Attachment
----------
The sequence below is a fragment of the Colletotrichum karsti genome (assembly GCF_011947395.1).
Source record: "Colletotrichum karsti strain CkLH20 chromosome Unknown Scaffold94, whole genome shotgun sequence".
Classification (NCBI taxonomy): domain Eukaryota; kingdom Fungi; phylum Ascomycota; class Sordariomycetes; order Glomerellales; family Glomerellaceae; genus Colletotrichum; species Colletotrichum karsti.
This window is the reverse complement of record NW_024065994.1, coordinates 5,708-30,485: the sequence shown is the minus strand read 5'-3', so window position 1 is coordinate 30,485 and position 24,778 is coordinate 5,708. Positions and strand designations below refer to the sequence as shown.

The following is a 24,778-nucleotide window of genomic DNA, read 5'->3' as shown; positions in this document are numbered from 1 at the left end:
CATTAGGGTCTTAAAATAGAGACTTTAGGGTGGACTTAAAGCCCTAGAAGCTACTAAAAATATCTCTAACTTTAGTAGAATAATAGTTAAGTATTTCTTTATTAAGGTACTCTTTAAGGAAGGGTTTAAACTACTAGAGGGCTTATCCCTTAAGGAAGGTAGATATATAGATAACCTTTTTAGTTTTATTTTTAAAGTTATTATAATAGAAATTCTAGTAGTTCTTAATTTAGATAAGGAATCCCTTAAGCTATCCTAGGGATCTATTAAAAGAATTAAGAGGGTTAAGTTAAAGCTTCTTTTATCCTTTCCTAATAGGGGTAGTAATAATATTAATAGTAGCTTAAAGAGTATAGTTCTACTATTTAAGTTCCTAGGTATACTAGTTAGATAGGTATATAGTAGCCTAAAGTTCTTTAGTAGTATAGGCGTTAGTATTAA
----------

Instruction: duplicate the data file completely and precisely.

The sequence below is a fragment of the Colletotrichum karsti genome (assembly GCF_011947395.1).
Source record: "Colletotrichum karsti strain CkLH20 chromosome Unknown Scaffold94, whole genome shotgun sequence".
Classification (NCBI taxonomy): domain Eukaryota; kingdom Fungi; phylum Ascomycota; class Sordariomycetes; order Glomerellales; family Glomerellaceae; genus Colletotrichum; species Colletotrichum karsti.
This window is the reverse complement of record NW_024065994.1, coordinates 5,708-30,485: the sequence shown is the minus strand read 5'-3', so window position 1 is coordinate 30,485 and position 24,778 is coordinate 5,708. Positions and strand designations below refer to the sequence as shown.

The following is a 24,778-nucleotide window of genomic DNA, read 5'->3' as shown; positions in this document are numbered from 1 at the left end:
CATTAGGGTCTTAAAATAGAGACTTTAGGGTGGACTTAAAGCCCTAGAAGCTACTAAAAATATCTCTAACTTTAGTAGAATAATAGTTAAGTATTTCTTTATTAAGGTACTCTTTAAGGAAGGGTTTAAACTACTAGAGGGCTTATCCCTTAAGGAAGGTAGATATATAGATAACCTTTTTAGTTTTATTTTTAAAGTTATTATAATAGAAATTCTAGTAGTTCTTAATTTAGATAAGGAATCCCTTAAGCTATCCTAGGGATCTATTAAAAGAATTAAGAGGGTTAAGTTAAAGCTTCTTTTATCCTTTCCTAATAGGGGTAGTAATAATATTAATAGTAGCTTAAAGAGTATAGTTCTACTATTTAAGTTCCTAGGTATACTAGTTAGATAGGTATATAGTAGCCTAAAGTTCTTTAGTAGTATAGGCGTTAGTATTAA